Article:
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Meanwhile, in Russia

With North American hockey on pause for at least the next few months, you hockey fans may be looking to watch another league to satisfy your October cravings. You may find yourself searching for live stream KHL games. Let me be one to warn you: the KHL right now does not look like the KHL of last season.

January 2020

The Kontinental League has one team and three developmental teams in China. At one of the first signs of trouble in Wuhan, the leagues made a decision to move their China-based teams to play and practice completely in Russia.

I didn’t know this until this morning. I was honestly pretty surprised they acted so quickly, mostly because of the state of affairs later this year.

March 2020

The KHL announced they would be taking a one-week pause in their season due to the outbreak of COVID-19.

This is where the surprise wore off for me. One week is a publicity stunt to convince the world they do “care” about their players and staff. It wasn’t convincing for most and wasn’t helpful at all for those employed by the KHL.

September 2020

Just a few days ago, news broke out of Russia that there were at least 200 players who had been diagnosed with or recovered from COVID-19. Articles from the KHL website are a feeble attempt at putting a positive spin on the situation. Salavat had 16 players out of the lineup yesterday, Dinamo Riga had 6 after forfeiting their previous game due to their team quarantine. Even Putin’s favorite team couldn’t escape the virus; SKA St. Petersburg had 20 players out on the 29th. These absences were labeled as “injuries” on the KHL site, but according to KHL president Alexei Morozov in an interview, there are currently 87 positive tests and 132 recovered from coronavirus.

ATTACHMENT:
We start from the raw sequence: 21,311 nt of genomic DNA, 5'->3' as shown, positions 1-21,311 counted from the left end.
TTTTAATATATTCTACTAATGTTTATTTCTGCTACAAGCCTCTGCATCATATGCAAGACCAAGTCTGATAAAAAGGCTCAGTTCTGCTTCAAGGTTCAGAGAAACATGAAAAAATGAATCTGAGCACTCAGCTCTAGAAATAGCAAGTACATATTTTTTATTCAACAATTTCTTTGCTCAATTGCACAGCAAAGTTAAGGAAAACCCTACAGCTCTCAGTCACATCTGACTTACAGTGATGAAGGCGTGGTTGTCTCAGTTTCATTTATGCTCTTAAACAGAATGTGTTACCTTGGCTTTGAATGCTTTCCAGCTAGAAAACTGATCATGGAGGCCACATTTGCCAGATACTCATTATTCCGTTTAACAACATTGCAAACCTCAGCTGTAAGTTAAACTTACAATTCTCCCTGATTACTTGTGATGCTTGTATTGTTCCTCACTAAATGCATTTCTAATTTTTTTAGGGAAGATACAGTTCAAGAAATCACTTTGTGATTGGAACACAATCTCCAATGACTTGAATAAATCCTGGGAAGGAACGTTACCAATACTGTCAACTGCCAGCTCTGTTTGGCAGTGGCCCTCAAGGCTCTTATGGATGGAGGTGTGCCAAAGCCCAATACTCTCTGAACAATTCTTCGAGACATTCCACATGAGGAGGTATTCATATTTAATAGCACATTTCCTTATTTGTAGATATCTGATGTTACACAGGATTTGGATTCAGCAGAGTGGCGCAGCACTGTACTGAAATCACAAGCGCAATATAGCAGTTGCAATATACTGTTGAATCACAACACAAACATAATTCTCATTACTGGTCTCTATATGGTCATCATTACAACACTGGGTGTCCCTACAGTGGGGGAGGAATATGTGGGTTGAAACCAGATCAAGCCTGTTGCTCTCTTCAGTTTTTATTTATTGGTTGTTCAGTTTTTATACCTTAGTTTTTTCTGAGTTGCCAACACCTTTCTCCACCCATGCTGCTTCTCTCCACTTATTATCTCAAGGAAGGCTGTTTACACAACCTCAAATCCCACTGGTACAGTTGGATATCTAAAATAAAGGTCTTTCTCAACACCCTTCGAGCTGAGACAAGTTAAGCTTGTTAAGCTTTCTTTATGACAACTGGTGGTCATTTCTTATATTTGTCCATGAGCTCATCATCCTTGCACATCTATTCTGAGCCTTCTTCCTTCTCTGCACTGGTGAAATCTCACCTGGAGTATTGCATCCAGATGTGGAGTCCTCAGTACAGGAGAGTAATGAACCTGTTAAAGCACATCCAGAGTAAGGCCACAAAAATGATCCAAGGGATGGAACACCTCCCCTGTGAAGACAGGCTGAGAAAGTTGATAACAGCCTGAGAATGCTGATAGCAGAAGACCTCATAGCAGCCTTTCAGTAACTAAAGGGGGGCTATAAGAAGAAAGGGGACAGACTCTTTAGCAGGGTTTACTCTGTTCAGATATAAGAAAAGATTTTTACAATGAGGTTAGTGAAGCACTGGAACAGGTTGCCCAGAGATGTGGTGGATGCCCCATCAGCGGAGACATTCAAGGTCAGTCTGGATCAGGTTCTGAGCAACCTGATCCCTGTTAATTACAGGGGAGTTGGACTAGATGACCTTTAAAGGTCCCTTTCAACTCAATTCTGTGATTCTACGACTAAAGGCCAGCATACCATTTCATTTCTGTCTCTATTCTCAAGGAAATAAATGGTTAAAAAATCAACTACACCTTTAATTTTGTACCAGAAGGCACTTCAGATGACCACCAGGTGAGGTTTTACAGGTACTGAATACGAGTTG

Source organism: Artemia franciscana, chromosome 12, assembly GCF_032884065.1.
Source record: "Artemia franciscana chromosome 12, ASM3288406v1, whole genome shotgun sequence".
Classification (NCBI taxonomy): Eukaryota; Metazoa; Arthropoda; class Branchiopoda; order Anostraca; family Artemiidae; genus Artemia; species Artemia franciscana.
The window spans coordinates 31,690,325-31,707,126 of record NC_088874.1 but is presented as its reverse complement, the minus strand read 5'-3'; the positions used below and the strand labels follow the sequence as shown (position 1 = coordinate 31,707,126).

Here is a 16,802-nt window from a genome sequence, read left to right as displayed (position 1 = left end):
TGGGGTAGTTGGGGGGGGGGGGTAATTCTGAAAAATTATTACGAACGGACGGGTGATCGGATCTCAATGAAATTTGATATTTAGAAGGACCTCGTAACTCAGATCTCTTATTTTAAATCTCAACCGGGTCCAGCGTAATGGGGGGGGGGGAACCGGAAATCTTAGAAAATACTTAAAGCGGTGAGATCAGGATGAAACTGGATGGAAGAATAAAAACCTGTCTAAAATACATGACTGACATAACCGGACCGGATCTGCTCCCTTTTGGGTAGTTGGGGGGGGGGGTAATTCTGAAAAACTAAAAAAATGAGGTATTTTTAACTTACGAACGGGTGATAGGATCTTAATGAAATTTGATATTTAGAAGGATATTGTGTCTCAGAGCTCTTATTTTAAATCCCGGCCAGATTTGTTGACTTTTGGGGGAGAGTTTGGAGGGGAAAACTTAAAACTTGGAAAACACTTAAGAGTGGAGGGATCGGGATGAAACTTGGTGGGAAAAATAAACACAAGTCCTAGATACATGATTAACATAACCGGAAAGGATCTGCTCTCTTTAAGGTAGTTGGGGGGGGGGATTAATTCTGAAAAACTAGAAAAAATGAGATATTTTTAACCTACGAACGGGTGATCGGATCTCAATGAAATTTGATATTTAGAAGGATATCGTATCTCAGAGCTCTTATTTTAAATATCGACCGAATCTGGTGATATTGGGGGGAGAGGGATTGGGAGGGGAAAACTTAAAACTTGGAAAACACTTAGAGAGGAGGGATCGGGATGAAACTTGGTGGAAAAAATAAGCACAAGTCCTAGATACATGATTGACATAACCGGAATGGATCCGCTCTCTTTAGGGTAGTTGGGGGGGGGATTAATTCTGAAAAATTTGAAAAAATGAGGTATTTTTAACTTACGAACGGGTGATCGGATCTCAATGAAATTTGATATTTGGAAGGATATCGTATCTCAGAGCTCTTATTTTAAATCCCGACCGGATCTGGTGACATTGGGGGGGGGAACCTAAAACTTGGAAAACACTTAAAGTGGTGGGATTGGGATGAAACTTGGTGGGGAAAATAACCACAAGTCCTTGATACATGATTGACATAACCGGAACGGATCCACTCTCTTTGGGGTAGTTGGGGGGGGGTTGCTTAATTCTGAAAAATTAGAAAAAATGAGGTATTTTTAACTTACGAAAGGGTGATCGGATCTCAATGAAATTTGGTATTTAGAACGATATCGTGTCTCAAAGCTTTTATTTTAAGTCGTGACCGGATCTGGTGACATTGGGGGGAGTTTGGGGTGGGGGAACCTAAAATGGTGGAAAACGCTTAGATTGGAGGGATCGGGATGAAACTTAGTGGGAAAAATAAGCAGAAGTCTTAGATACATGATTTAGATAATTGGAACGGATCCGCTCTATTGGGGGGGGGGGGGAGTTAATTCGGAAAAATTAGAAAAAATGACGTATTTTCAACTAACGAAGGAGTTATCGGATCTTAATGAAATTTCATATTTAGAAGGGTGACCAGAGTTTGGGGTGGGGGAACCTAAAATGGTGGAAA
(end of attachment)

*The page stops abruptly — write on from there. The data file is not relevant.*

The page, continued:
So much for moving the Chinese teams to avoid the virus.

Breakdown

In case it wasn’t obvious enough, allow me to tell you what is so concerning about the KHL right now: they are not quarantining teams that have tested positive. Riga was the only team I’ve seen that has had a quarantine, but they’re now back to traveling around Eastern Europe playing against teams who have sick players and have not followed the same measures. It seems that no one has gotten the point; testing for COVID is pointless if you do nothing to prevent it from spreading.

Unsurprisingly, the KHL has ignored what made the NHL’s return to play so successful: isolation. The only reason the league was able to award the Stanley Cup this year was because of the massive effort of putting the remaining teams in bubbles. It was expensive and difficult for everyone involved, but the dedication to keeping players and staff healthy paid off. Meanwhile, the KHL is pushing forward as if nothing is wrong and hoping for the best. Clearly, that’s working out great for them.

Other Hockey

If you were hoping to watch some of your team’s prospects play in Europe, you may want to think about the Swiss National League or the Swedish Hockey League. If you’re just looking to watch hockey and don’t care who’s playing, there’s the Deutsche Eishockey Liga (Germany) or the Czech Extraliga. They may not be the most exciting or talented leagues, but at least they’re not all sick with coronavirus.

-Heidi Thomas (@DamselOnDrums)

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Heidi Thomas

Armchair hockey coach, passive horse racing fan, full-time dog referee.

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